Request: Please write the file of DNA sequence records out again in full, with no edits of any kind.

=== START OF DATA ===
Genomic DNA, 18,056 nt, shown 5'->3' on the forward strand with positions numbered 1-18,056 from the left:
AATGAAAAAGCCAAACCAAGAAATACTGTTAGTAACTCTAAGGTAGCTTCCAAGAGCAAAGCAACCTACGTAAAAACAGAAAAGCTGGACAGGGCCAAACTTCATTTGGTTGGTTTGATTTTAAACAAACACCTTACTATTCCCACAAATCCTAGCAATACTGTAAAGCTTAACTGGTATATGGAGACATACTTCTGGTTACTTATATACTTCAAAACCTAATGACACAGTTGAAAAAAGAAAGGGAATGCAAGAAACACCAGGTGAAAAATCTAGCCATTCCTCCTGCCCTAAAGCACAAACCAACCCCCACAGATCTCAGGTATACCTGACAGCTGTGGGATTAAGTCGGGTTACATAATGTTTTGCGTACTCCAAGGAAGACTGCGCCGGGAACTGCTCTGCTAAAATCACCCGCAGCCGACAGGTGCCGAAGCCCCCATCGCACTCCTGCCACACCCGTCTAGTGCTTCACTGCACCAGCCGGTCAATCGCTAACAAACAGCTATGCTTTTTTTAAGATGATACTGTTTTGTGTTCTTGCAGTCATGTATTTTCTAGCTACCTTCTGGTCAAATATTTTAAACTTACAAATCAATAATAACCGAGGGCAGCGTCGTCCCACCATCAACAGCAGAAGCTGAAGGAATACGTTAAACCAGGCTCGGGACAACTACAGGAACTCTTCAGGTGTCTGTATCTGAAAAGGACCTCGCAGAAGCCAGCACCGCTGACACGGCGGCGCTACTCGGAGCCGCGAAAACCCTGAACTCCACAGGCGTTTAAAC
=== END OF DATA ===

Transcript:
Genomic DNA, 18,056 nt, shown 5'->3' on the forward strand with positions numbered 1-18,056 from the left:
AATGAAAAAGCCAAACCAAGAAATACTGTTAGTAACTCTAAGGTAGCTTCCAAGAGCAAAGCAACCTACGTAAAAACAGAAAAGCTGGACAGGGCCAAACTTCATTTGGTTGGTTTGATTTTAAACAAACACCTTACTATTCCCACAAATCCTAGCAATACTGTAAAGCTTAACTGGTATATGGAGACATACTTCTGGTTACTTATATACTTCAAAACCTAATGACACAGTTGAAAAAAGAAAGGGAATGCAAGAAACACCAGGTGAAAAATCTAGCCATTCCTCCTGCCCTAAAGCACAAACCAACCCCCACAGATCTCAGGTATACCTGACAGCTGTGGGATTAAGTCGGGTTACATAATGTTTTGCGTACTCCAAGGAAGACTGCGCCGGGAACTGCTCTGCTAAAATCACCCGCAGCCGACAGGTGCCGAAGCCCCCATCGCACTCCTGCCACACCCGTCTAGTGCTTCACTGCACCAGCCGGTCAATCGCTAACAAACAGCTATGCTTTTTTTAAGATGATACTGTTTTGTGTTCTTGCAGTCATGTATTTTCTAGCTACCTTCTGGTCAAATATTTTAAACTTACAAATCAATAATAACCGAGGGCAGCGTCGTCCCACCATCAACAGCAGAAGCTGAAGGAATACGTTAAACCAGGCTCGGGACAACTACAGGAACTCTTCAGGTGTCTGTATCTGAAAAGGACCTCGCAGAAGCCAGCACCGCTGACACGGCGGCGCTACTCGGAGCCGCGAAAACCCTGAACTCCACAGGCGTTTAAAC